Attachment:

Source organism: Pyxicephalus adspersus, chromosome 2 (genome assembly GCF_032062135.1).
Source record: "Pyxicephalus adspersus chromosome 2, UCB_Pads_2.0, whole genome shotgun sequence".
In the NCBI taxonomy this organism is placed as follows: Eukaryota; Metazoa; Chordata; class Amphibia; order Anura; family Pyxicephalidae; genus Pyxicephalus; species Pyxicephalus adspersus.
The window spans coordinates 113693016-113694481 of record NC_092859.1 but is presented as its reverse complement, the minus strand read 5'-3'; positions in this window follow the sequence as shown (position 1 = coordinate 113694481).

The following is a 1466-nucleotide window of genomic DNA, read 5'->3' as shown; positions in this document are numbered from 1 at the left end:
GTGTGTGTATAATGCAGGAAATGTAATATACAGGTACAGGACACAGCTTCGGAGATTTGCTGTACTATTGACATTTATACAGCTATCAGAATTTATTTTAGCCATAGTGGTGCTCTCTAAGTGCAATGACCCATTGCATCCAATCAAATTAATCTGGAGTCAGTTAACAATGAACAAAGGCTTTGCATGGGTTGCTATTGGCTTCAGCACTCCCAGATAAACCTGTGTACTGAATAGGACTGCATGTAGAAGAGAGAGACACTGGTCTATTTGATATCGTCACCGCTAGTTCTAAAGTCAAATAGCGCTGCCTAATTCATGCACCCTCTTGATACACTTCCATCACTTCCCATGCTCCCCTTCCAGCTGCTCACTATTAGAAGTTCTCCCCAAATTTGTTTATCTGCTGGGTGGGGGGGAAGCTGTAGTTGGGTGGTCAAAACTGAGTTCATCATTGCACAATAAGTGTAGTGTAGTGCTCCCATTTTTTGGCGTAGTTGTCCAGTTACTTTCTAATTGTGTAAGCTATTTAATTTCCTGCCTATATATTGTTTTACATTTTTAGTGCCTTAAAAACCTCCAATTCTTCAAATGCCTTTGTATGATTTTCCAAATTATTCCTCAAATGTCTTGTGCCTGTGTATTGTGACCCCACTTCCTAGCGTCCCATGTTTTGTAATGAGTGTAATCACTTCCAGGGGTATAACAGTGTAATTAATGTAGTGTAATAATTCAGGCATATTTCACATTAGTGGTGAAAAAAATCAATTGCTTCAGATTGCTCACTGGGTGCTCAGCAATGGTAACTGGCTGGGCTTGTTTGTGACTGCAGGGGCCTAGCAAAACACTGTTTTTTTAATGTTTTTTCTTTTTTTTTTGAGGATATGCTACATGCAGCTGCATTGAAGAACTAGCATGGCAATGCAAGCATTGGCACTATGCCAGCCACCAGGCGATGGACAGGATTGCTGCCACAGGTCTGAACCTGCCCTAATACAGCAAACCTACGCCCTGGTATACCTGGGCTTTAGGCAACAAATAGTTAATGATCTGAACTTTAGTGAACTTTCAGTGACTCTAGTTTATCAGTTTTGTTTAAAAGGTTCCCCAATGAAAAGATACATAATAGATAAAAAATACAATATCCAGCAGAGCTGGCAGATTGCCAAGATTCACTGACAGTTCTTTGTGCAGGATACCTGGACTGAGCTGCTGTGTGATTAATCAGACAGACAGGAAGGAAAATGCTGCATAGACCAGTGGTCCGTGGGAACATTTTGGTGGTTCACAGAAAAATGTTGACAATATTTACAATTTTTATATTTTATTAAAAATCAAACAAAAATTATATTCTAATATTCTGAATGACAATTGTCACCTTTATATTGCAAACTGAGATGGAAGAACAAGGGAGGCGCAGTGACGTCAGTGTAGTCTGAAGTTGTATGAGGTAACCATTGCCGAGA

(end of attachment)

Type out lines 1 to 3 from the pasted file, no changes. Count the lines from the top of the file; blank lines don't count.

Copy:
Source organism: Pyxicephalus adspersus, chromosome 2 (genome assembly GCF_032062135.1).
Source record: "Pyxicephalus adspersus chromosome 2, UCB_Pads_2.0, whole genome shotgun sequence".
In the NCBI taxonomy this organism is placed as follows: Eukaryota; Metazoa; Chordata; class Amphibia; order Anura; family Pyxicephalidae; genus Pyxicephalus; species Pyxicephalus adspersus.